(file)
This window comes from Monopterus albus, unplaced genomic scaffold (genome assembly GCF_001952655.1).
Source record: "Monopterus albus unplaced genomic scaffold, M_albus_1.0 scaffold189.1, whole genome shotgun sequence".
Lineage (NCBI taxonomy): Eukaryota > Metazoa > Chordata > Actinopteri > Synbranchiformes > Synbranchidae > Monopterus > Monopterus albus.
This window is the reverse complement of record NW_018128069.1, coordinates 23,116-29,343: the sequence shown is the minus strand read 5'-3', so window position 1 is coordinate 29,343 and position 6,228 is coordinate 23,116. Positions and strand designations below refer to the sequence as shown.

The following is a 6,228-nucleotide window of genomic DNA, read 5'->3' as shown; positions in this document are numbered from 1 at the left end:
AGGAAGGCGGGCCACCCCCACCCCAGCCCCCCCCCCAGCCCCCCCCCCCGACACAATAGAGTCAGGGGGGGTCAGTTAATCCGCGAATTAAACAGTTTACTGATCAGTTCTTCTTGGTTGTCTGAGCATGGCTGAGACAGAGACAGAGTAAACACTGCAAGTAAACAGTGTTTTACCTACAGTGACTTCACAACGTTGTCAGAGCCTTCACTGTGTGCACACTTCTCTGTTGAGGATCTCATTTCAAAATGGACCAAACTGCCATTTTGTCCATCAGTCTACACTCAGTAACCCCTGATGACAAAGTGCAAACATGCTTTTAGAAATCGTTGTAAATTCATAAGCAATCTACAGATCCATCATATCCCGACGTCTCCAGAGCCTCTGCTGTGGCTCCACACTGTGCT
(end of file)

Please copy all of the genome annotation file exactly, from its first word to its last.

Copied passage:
This window comes from Monopterus albus, unplaced genomic scaffold (genome assembly GCF_001952655.1).
Source record: "Monopterus albus unplaced genomic scaffold, M_albus_1.0 scaffold189.1, whole genome shotgun sequence".
Lineage (NCBI taxonomy): Eukaryota > Metazoa > Chordata > Actinopteri > Synbranchiformes > Synbranchidae > Monopterus > Monopterus albus.
This window is the reverse complement of record NW_018128069.1, coordinates 23,116-29,343: the sequence shown is the minus strand read 5'-3', so window position 1 is coordinate 29,343 and position 6,228 is coordinate 23,116. Positions and strand designations below refer to the sequence as shown.

The following is a 6,228-nucleotide window of genomic DNA, read 5'->3' as shown; positions in this document are numbered from 1 at the left end:
AGGAAGGCGGGCCACCCCCACCCCAGCCCCCCCCCCAGCCCCCCCCCCCGACACAATAGAGTCAGGGGGGGTCAGTTAATCCGCGAATTAAACAGTTTACTGATCAGTTCTTCTTGGTTGTCTGAGCATGGCTGAGACAGAGACAGAGTAAACACTGCAAGTAAACAGTGTTTTACCTACAGTGACTTCACAACGTTGTCAGAGCCTTCACTGTGTGCACACTTCTCTGTTGAGGATCTCATTTCAAAATGGACCAAACTGCCATTTTGTCCATCAGTCTACACTCAGTAACCCCTGATGACAAAGTGCAAACATGCTTTTAGAAATCGTTGTAAATTCATAAGCAATCTACAGATCCATCATATCCCGACGTCTCCAGAGCCTCTGCTGTGGCTCCACACTGTGCT